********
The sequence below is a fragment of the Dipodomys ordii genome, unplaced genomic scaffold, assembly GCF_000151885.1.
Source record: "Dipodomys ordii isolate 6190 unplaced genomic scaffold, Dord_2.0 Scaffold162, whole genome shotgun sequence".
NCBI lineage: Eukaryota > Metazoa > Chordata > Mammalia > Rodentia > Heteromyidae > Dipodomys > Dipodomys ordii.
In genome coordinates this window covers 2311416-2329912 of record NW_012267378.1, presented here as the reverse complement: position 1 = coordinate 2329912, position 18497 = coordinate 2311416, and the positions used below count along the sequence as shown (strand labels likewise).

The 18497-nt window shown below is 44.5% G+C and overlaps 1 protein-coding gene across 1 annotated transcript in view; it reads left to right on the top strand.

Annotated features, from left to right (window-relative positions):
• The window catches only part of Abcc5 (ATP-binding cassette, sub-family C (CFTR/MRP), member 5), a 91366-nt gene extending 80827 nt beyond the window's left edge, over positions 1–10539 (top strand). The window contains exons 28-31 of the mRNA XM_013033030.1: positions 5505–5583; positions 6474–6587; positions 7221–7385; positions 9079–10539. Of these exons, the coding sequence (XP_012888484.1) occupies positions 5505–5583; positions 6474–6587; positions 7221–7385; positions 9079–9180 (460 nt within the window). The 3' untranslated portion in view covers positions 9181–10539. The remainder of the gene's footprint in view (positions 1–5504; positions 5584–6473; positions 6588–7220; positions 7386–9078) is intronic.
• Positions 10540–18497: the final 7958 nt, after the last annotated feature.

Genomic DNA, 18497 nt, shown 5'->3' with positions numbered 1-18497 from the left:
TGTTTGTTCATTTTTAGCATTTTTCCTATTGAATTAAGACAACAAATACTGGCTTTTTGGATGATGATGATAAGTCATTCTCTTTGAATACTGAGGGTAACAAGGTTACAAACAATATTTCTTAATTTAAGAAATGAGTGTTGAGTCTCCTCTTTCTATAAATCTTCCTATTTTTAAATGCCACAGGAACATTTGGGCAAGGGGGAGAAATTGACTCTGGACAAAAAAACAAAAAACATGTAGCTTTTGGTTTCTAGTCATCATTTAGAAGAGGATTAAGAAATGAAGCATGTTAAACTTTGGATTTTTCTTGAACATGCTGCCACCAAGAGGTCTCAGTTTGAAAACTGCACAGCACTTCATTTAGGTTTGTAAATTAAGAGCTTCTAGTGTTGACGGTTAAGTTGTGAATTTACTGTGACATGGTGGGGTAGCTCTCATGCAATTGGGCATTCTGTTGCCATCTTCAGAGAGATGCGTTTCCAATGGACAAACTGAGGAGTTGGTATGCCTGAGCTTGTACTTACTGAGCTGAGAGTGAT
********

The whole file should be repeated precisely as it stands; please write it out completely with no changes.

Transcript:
The sequence below is a fragment of the Dipodomys ordii genome, unplaced genomic scaffold, assembly GCF_000151885.1.
Source record: "Dipodomys ordii isolate 6190 unplaced genomic scaffold, Dord_2.0 Scaffold162, whole genome shotgun sequence".
NCBI lineage: Eukaryota > Metazoa > Chordata > Mammalia > Rodentia > Heteromyidae > Dipodomys > Dipodomys ordii.
In genome coordinates this window covers 2311416-2329912 of record NW_012267378.1, presented here as the reverse complement: position 1 = coordinate 2329912, position 18497 = coordinate 2311416, and the positions used below count along the sequence as shown (strand labels likewise).

The 18497-nt window shown below is 44.5% G+C and overlaps 1 protein-coding gene across 1 annotated transcript in view; it reads left to right on the top strand.

Annotated features, from left to right (window-relative positions):
• The window catches only part of Abcc5 (ATP-binding cassette, sub-family C (CFTR/MRP), member 5), a 91366-nt gene extending 80827 nt beyond the window's left edge, over positions 1–10539 (top strand). The window contains exons 28-31 of the mRNA XM_013033030.1: positions 5505–5583; positions 6474–6587; positions 7221–7385; positions 9079–10539. Of these exons, the coding sequence (XP_012888484.1) occupies positions 5505–5583; positions 6474–6587; positions 7221–7385; positions 9079–9180 (460 nt within the window). The 3' untranslated portion in view covers positions 9181–10539. The remainder of the gene's footprint in view (positions 1–5504; positions 5584–6473; positions 6588–7220; positions 7386–9078) is intronic.
• Positions 10540–18497: the final 7958 nt, after the last annotated feature.

Genomic DNA, 18497 nt, shown 5'->3' with positions numbered 1-18497 from the left:
TGTTTGTTCATTTTTAGCATTTTTCCTATTGAATTAAGACAACAAATACTGGCTTTTTGGATGATGATGATAAGTCATTCTCTTTGAATACTGAGGGTAACAAGGTTACAAACAATATTTCTTAATTTAAGAAATGAGTGTTGAGTCTCCTCTTTCTATAAATCTTCCTATTTTTAAATGCCACAGGAACATTTGGGCAAGGGGGAGAAATTGACTCTGGACAAAAAAACAAAAAACATGTAGCTTTTGGTTTCTAGTCATCATTTAGAAGAGGATTAAGAAATGAAGCATGTTAAACTTTGGATTTTTCTTGAACATGCTGCCACCAAGAGGTCTCAGTTTGAAAACTGCACAGCACTTCATTTAGGTTTGTAAATTAAGAGCTTCTAGTGTTGACGGTTAAGTTGTGAATTTACTGTGACATGGTGGGGTAGCTCTCATGCAATTGGGCATTCTGTTGCCATCTTCAGAGAGATGCGTTTCCAATGGACAAACTGAGGAGTTGGTATGCCTGAGCTTGTACTTACTGAGCTGAGAGTGAT